Private Abraham Wilding


Abraham Wilding was born on 27 February 1886 at Occold, Suffolk, one of at least nine children of agricultural labourer (later thatcher and hay trusser) George Wilding and his wife Mary Ann (née Everson). By the time of the 1901 Census he was living in Church Street, Occold, with his parents, two of his siblings and a niece, and working as an agricultural labourer. On 18 December 1910 he married Eileen Elizabeth Jane Dixon in the Dover Registrar's Office. The couple had at least four children over the next eight years.

Wilding had enlisted as a driver in the Army Service Corps on 9 February 1903 (No. T/20575). By 1911 it appears that he had been demobilised and placed in the army reserve, as the Census for that year records that he was living at 28 George Street, Hanover Square, London, and working as a caretaker.

On the outbreak of war Wilding was called-up to his regiment, and embarked for France on 17 August 1914. He served in France and Belgium in the Headquarters Company, 3rd Divisional Train, Army Service Corps, until 8 February 1916, when his thirteen years' service expired. Wilding elected to be discharged from the army (paragraph 392(xxi), King's Regulations) and return to the UK.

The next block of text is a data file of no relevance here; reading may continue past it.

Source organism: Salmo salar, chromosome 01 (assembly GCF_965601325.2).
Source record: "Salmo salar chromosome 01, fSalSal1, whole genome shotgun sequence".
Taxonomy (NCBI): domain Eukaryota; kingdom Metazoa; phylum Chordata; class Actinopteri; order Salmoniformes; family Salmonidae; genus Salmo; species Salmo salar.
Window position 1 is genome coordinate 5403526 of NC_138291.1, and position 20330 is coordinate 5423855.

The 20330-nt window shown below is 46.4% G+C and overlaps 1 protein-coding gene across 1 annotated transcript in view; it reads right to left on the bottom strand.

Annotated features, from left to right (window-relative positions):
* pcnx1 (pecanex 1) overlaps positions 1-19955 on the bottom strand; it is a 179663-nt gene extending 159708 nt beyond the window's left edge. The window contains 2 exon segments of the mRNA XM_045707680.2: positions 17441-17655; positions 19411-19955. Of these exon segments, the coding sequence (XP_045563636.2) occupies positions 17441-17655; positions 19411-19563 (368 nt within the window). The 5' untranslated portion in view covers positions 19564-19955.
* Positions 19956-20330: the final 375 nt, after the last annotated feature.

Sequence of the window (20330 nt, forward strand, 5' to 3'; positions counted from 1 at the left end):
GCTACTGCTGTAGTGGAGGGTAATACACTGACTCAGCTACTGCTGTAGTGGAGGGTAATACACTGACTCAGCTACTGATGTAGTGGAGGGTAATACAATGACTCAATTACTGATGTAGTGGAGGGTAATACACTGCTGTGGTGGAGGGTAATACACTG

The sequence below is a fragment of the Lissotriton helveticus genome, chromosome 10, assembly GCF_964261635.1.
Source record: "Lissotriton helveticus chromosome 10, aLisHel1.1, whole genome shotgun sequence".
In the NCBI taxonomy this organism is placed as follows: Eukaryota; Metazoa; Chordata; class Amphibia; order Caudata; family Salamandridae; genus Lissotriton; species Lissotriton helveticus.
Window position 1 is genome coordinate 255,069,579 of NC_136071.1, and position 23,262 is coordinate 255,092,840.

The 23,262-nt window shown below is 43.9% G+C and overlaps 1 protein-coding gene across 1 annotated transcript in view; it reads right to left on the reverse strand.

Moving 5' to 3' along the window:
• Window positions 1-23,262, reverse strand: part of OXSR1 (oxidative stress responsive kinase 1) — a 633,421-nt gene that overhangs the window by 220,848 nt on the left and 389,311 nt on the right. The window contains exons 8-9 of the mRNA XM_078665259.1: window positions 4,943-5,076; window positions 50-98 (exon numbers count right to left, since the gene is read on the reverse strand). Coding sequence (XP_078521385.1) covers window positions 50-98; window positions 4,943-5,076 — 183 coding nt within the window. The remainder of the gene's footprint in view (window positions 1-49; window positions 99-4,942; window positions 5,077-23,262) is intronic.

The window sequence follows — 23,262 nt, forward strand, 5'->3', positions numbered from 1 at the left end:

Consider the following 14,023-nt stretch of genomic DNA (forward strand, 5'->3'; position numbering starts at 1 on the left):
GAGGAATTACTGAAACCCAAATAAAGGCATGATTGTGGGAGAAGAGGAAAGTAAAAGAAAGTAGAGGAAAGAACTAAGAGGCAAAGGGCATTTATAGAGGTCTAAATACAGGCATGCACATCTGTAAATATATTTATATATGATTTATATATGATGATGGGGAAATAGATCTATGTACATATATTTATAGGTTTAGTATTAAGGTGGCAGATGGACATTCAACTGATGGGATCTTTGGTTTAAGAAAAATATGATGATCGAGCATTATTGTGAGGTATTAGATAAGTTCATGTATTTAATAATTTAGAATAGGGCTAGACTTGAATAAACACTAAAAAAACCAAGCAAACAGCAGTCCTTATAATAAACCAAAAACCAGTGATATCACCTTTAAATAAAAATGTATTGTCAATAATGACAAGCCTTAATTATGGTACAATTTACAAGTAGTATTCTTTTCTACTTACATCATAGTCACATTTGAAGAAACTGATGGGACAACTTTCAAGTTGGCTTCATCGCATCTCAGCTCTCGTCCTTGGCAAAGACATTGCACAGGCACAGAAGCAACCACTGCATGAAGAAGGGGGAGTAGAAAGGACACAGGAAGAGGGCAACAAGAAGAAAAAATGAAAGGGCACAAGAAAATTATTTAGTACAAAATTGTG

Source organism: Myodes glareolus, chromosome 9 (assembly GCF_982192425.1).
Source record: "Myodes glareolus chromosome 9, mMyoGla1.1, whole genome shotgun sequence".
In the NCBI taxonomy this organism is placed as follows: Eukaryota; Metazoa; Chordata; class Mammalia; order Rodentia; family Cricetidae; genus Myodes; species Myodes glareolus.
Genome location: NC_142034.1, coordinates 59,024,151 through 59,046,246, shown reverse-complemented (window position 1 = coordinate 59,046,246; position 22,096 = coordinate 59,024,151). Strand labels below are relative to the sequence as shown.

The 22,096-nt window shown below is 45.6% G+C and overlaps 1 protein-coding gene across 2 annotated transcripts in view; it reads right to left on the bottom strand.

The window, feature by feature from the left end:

Between 28 June and 19 July 1916, however, he re-enlisted, this time in the North Irish Horse (No.2219 – later Corps of Hussars No.71714). Why he chose this regiment is not known, but the date of his original embarkation for France – 17 August 1914 – matches that of A Squadron, North Irish Horse. It is possible, therefore, that he was part of that squadron's ASC contingent.

Wilding trained at the regiment's Antrim reserve camp before embarking for France on 31 March 1918. At this time, however, the North Irish Horse regiment in France was dismounted and converted to a cyclist unit. This meant a 25 per cent reduction in its numbers, and it is possible that at this time Wilding was posted to the 6th Dragoon Guards. He may have been wounded during the Advance to Victory offensive, for on 5 November 1918, just six days before the Armistice, he returned to the UK.

On 11 August 1919 Wilding re-enlisted at Whitehall in the 1st (King's) Dragoon Guards. He was issued regimental number D/34618 (later No.392644). He was discharged on 10 August 1923 on completion of his four years' service, his military character recorded as 'exemplary'.

At the time of the 1939 Register Wilding was living at 14 LCC Flats, Poynders Gardens, Balham, South West London, and working as a War Office messenger. He died in Wandsworth in 1955.